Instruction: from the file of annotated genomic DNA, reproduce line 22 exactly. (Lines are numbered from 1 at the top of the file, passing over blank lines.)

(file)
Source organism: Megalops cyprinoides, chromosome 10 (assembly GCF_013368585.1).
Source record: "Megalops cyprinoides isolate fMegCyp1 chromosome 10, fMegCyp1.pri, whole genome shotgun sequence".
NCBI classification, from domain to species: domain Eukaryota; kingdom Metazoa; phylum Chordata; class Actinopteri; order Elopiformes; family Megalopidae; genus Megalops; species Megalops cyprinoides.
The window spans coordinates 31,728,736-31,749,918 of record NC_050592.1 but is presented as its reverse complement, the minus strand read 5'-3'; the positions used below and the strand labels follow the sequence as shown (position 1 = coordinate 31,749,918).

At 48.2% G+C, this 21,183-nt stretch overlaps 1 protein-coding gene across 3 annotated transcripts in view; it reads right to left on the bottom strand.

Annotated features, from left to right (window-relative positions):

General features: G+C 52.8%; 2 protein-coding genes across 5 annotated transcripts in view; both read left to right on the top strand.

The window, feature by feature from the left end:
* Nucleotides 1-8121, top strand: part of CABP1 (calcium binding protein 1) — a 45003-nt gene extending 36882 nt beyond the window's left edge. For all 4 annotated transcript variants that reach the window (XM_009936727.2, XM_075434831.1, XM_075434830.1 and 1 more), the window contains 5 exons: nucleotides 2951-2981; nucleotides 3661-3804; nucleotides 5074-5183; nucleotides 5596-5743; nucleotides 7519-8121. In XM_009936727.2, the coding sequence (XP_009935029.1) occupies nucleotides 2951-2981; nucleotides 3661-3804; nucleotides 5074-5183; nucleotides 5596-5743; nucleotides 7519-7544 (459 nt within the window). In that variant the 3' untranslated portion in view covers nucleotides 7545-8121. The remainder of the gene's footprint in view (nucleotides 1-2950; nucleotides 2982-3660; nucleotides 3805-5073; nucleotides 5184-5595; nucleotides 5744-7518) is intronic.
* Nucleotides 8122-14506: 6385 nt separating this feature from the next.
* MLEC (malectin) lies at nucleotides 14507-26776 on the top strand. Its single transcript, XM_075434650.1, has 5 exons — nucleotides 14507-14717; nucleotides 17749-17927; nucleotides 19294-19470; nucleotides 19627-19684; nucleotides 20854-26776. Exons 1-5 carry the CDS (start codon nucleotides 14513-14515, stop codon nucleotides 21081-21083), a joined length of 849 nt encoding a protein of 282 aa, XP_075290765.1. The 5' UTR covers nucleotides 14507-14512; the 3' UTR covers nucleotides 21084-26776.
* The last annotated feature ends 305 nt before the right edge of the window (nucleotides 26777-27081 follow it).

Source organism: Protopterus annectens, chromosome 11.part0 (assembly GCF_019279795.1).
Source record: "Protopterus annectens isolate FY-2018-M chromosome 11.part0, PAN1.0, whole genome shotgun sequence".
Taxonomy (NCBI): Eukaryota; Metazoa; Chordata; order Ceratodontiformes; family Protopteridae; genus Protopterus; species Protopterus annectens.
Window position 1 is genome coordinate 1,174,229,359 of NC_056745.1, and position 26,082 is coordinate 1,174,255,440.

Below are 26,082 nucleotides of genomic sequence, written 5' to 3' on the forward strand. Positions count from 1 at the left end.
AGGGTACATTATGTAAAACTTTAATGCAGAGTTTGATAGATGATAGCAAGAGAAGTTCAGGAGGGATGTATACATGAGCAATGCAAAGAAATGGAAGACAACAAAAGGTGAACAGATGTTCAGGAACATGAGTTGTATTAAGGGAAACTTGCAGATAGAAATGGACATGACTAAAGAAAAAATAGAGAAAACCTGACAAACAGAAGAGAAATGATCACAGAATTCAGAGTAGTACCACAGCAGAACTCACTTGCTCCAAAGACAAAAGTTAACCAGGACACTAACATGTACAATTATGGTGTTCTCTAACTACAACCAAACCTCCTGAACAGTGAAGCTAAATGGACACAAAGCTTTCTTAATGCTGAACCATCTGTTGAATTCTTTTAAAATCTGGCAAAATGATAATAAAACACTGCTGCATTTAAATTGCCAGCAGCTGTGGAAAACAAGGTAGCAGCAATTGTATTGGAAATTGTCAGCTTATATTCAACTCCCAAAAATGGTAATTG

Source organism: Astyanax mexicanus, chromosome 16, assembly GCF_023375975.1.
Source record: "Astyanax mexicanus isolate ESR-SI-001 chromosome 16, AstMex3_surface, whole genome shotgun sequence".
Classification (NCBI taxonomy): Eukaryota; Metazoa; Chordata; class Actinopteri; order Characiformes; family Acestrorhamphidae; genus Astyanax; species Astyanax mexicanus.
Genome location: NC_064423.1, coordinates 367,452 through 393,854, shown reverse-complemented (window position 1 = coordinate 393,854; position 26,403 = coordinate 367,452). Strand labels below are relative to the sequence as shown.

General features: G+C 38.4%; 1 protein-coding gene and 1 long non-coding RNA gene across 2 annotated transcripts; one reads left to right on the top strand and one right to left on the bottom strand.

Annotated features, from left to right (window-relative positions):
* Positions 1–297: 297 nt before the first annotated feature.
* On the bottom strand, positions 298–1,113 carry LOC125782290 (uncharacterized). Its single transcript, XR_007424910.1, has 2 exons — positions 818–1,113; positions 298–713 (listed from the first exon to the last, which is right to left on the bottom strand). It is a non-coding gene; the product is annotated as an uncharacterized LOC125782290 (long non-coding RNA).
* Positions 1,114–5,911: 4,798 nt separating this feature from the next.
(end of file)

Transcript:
Genome location: NC_064423.1, coordinates 367,452 through 393,854, shown reverse-complemented (window position 1 = coordinate 393,854; position 26,403 = coordinate 367,452). Strand labels below are relative to the sequence as shown.